ON Semiconductor will soon introduce a flexible and scalable development kit for wearables, with hardware, firmware, integrated development environment (IDE) and downloadable SmartApp to support creation of everything from simple fitness trackers to complex smart watches

The Wearable Development Kit (WDK1.0) is a response to ON’s perception of a missing piece of the wearables product creation process, according to the company.

“Despite the growing interest in wearable electronics, to date there is simply not a solution on the market that provides the scope needed by OEMs to help them develop feature rich designs that will attract strong consumer uptake,” said AJ ElJallad, senior manager, corporate strategy and business development at ON Semiconductor. “The WDK1.0 is a multi-faceted design asset that will allow wearable technology projects to be expedited.”

The kit comes with a programmable NCP6915 power management IC, which provides five LDOs and one DC-DC to support power requirement for the smart watch and for additional development requirements. An NCP1855 battery charger IC, plus an LC709203F fuel gauge and a 10W rated SCY1751 wireless charging front-end controller (supporting AirFuel compatible magnetic resonance charging) have also been incorporated. The kit’s sensor capabilities stem from the MEMS-based FIS1100 inertial measurement unit (IMU), with 3‐axis gyroscope and 3‐axis accelerometer operation enabling accurate multi-dimensional motion tracking. There is also an embedded temperature sensor included and an LC898301 driver IC for initiating haptic feedback.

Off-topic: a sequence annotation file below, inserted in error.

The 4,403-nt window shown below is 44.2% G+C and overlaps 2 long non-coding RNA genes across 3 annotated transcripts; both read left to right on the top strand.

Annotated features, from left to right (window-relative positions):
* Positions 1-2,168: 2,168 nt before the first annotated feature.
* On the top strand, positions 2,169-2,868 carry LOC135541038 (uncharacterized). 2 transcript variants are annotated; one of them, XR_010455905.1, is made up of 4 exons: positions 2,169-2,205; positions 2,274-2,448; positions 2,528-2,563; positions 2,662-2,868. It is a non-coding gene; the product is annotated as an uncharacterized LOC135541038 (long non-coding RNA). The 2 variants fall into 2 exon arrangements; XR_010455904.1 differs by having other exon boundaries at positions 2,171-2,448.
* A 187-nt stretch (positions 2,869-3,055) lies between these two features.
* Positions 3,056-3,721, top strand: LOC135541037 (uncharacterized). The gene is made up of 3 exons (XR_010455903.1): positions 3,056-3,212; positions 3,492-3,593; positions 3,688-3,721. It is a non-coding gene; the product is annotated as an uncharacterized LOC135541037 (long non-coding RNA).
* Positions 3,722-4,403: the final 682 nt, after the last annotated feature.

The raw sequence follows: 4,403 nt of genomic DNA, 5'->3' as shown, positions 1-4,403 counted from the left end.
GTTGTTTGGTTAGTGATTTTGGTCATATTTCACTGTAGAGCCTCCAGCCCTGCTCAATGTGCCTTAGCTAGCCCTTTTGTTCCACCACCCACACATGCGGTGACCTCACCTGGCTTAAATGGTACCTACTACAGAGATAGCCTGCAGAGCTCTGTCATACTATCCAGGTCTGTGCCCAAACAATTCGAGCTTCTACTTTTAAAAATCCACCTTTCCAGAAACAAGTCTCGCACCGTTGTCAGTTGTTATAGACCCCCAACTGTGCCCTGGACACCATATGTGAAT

The kit's wireless connectivity is via an nRF52832 multi-protocol system-on-chip (SoC) from Nordic Semiconductor. This has a 32-bit ARM Cortex processor core and a 2.4GHz transceiver—offering support for Bluetooth Low Energy (BLE) and other wireless technologies. The kit is complemented by a SmartApp which can be downloaded directly from Android PlayStore and Apple AppStore. Using this, various pieces of information can be derived, such as the steps taken, calories burnt, distance covered and activity period, as well as human machine interface aspects such as screen brightness adjustment, clock face control, alarm settings and establishing fitness goals.

An Eclipse-based IDE also accompanies the kit. This presents engineering teams with all the resources they need to rapidly create and subsequently debug code necessary for designs. A highly intuitive Project Wizard further facilitates the development process by giving engineers access to wearable-related project examples.

The WDK1.0 solution also has a 1.44in format, 128pi x 128pi TFT display into which a capacitive touch screen is integrated. A 26‐pin expansion port complements all the other elements in the kit. Through this there is provision for further additions to the system design, such as supplementary microcontroller, signal processing or GPS functionality, the inclusion of more sensors or the specifying of different display. Hardware schematics and Cadence EDA design files are also made available.